Supreme Court decision rocks Alaska unions
A Supreme Court decision Wednesday sharply limiting public-sector unions’ income is drawing divided opinions from the Last Frontier.
In its 5-4 decision, the Supreme Court’s conservative wing and “swing vote” Justice Anthony Kennedy ruled in favor of plaintiff Mark Janus. He had sued claiming that dues he was required to pay the American Federation of State, Council and Municipal Employees were a form of compulsory political speech.
According to CBS News, the ruling affects about half of U.S. states which allow unions to charge non-members dues. Unions are still legally required to bargain on behalf of all workers in a particular group, and the high court’s decision allows workers to opt out of paying union dues while still receiving the benefits of that bargaining.
The chapter of labor union AFL-CIO covering Alaska, one of the states allowing those dues to be collected, called a press conference Wednesday blasting the decision.
“Today, we commit to not only sustaining the labor movement, but building and strengthening it so more working people can negotiate a fair deal in return for their hard work,” Vince Beltrami, the Alaska chapter’s president, said in a statement. “Despite this decision, Alaska’s unions will continue to lead the fight for a balanced economy that gives everyone a fair shot.”
Gov. Bill Walker said in a statement that he stood with Alaskans “disappointed” by the court’s ruling.
“This creates an unnecessary obstacle for working people to join behind a unified voice,” Walker said. “Still, I am confident that public employee unions will remain the backbone of our state for the foreseeable future. Nothing in this decision changes the respect we as the State of Alaska have for the role labor unions play in the operation of state government.”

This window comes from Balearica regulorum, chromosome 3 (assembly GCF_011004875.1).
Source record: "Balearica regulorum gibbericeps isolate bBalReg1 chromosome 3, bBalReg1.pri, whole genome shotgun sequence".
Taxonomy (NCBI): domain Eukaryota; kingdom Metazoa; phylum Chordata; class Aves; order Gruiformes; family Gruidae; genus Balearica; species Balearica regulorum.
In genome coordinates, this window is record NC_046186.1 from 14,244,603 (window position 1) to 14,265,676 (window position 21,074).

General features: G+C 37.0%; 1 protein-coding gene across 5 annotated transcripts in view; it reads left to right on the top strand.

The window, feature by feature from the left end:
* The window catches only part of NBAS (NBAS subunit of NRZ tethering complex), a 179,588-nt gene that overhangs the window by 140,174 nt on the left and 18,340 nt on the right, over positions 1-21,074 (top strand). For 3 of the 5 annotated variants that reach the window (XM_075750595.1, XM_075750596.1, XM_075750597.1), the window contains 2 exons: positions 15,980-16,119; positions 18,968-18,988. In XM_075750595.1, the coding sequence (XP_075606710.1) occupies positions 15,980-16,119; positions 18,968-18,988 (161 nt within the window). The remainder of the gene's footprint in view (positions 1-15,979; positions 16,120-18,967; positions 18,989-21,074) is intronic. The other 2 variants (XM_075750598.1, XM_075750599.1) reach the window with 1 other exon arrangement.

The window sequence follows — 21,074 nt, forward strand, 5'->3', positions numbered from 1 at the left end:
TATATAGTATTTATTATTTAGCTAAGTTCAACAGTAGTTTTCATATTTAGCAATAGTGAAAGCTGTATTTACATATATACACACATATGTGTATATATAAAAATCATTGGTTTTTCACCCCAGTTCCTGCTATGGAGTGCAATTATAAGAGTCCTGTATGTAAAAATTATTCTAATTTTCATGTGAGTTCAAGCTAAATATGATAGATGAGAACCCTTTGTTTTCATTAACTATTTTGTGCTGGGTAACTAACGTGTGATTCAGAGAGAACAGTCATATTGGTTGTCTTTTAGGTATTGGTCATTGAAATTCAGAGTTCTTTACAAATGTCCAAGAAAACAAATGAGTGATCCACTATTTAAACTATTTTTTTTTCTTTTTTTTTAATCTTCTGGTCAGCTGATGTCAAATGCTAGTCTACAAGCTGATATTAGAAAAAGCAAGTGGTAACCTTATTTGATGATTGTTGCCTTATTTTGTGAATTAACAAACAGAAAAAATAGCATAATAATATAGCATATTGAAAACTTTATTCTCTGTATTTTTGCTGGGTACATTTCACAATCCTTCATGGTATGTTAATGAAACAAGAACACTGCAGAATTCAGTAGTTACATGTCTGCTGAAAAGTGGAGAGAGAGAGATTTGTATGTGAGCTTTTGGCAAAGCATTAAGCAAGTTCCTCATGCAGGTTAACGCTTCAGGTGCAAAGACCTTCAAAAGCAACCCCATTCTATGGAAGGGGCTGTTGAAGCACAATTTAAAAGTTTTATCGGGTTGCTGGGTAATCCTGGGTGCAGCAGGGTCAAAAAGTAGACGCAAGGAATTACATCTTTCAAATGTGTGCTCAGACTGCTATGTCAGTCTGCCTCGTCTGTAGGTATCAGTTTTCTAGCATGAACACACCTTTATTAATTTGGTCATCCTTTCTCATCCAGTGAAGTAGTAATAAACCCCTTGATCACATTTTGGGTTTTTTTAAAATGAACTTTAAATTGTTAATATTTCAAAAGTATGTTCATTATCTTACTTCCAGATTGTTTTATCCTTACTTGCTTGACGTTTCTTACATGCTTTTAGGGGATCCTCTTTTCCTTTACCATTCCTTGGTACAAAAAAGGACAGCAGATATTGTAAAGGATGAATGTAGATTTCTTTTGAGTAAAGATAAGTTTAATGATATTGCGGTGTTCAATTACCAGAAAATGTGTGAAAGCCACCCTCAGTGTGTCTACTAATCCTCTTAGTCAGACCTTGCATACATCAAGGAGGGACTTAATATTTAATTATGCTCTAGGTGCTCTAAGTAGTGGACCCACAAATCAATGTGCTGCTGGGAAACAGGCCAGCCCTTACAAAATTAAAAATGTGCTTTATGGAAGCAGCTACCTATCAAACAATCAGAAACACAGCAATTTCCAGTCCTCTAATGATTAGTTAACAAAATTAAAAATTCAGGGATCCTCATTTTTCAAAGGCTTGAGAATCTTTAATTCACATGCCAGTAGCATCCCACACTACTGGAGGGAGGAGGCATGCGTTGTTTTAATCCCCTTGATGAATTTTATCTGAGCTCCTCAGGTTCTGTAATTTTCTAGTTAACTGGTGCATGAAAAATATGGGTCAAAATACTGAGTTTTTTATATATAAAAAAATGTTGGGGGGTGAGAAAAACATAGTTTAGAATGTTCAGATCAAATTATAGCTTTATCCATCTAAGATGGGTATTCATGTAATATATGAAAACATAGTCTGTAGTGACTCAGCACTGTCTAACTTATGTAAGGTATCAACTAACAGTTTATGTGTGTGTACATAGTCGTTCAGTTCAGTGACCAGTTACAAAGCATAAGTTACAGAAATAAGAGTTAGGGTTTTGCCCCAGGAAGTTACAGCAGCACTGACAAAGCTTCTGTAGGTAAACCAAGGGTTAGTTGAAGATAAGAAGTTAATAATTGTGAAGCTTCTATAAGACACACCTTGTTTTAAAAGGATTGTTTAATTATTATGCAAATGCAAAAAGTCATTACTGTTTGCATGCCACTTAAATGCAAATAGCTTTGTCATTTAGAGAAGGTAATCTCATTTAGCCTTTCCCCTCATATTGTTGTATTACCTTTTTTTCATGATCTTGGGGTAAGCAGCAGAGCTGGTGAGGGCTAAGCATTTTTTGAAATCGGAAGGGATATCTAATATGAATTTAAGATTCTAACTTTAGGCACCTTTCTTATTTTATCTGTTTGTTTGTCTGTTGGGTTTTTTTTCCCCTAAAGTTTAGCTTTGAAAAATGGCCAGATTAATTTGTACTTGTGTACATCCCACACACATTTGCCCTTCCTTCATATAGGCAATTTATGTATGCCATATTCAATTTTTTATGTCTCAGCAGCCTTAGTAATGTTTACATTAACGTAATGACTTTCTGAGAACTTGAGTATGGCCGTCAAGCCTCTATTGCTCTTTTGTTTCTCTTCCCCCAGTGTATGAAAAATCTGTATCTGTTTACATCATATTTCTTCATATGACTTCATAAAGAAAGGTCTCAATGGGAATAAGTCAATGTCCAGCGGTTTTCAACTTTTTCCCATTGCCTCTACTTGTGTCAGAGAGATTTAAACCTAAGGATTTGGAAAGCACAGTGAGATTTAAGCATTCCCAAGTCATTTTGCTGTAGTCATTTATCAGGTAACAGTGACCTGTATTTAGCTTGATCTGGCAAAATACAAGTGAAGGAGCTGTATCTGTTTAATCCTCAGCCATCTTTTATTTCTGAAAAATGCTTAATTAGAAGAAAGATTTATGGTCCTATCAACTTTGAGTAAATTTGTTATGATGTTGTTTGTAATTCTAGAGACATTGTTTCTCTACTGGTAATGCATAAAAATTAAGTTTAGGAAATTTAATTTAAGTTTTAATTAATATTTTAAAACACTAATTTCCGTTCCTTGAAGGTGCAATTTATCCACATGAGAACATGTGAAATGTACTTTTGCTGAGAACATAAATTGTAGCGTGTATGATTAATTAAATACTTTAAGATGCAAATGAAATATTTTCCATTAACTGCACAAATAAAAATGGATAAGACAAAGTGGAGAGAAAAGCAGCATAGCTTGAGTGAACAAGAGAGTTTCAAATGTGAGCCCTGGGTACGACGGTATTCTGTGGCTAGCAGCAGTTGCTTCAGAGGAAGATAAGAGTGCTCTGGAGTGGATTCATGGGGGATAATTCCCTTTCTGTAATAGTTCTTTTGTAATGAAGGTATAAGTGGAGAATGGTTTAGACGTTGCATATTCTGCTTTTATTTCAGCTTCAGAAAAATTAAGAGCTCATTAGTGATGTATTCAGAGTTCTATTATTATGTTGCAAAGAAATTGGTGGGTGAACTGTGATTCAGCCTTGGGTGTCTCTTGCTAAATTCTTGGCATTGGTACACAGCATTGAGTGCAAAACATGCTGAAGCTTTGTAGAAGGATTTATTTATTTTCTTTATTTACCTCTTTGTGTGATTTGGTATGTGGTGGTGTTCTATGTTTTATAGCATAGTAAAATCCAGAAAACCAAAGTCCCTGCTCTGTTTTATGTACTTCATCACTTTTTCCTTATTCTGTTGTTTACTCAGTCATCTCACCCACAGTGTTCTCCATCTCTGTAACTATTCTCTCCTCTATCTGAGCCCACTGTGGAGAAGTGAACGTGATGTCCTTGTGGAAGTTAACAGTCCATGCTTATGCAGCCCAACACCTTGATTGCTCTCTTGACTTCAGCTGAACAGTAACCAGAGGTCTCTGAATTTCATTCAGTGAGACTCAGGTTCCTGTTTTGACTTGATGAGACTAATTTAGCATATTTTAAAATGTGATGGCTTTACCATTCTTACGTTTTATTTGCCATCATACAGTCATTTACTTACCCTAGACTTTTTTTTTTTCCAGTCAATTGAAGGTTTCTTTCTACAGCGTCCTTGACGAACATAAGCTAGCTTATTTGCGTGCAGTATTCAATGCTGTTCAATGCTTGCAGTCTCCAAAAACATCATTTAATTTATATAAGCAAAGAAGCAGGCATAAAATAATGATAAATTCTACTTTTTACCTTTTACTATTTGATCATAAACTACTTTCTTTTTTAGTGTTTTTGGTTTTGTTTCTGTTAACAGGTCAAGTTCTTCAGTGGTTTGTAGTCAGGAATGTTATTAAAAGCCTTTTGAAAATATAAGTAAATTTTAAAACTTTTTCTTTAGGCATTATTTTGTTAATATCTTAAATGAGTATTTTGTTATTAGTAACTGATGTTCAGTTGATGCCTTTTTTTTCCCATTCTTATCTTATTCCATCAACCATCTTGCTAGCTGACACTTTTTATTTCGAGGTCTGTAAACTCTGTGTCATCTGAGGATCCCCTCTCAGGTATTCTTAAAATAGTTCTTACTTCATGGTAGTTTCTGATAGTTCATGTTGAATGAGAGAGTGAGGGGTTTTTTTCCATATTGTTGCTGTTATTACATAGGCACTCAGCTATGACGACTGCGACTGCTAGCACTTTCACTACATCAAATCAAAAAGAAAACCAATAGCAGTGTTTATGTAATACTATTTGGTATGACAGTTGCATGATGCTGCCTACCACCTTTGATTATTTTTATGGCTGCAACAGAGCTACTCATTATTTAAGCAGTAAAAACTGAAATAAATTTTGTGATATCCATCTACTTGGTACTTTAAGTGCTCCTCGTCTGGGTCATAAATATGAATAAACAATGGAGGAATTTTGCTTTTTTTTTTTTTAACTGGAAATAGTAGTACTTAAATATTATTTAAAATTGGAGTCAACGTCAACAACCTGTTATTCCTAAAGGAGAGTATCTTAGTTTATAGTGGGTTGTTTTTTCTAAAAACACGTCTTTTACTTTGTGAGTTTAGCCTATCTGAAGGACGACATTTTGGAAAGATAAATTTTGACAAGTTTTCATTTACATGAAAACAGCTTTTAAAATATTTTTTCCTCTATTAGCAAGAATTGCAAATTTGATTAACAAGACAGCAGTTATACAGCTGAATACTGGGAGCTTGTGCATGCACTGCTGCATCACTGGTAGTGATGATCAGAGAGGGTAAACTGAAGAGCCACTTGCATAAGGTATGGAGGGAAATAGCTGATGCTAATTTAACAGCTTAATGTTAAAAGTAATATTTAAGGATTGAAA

"It's a great day for freedom in America," said Kathy McCollum. She is a first-grade teacher in Wasilla.
McCollum is a non-union member who will opt out of paying around $600 a year in "fair share" fees.
"We’re just forced to pay the money whether or not the union is doing a good job for us,” she said.
The teacher of 30 years is what the union would call a "free rider" -- an employee who doesn’t pay the fair share fees but still benefits from union bargaining.
McCollom says she would negotiate on her own if she could. One thing she says she doesn't like about union bargaining is that union-negotiated pay scales consider tenure and seniority over a teacher's performance.
"Seniority means teachers are cut in a building. And that means that the newest teacher is cut. That doesn’t always mean that’s the worst teacher," said McCollum.
In an opinion piece posted on Fox News, McCollum hailed the ruling as a victory for workers' free-speech rights.
“The political activities of public employee unions obviously don’t correlate with each and every employee’s personal beliefs, but we are not given the opportunity to vote on such activities,” McCollum wrote. “Through my years of teaching, I have paid thousands of dollars for the National Education Association to lobby for ideas directly opposite my beliefs.”
The news came on a busy day for the Supreme Court, as Kennedy announced his retirement in a decision likely to skew the court’s bench conservative after President Trump names a replacement.
Scott Jensen, Joe Vigil and John Thain contributed information to this story.
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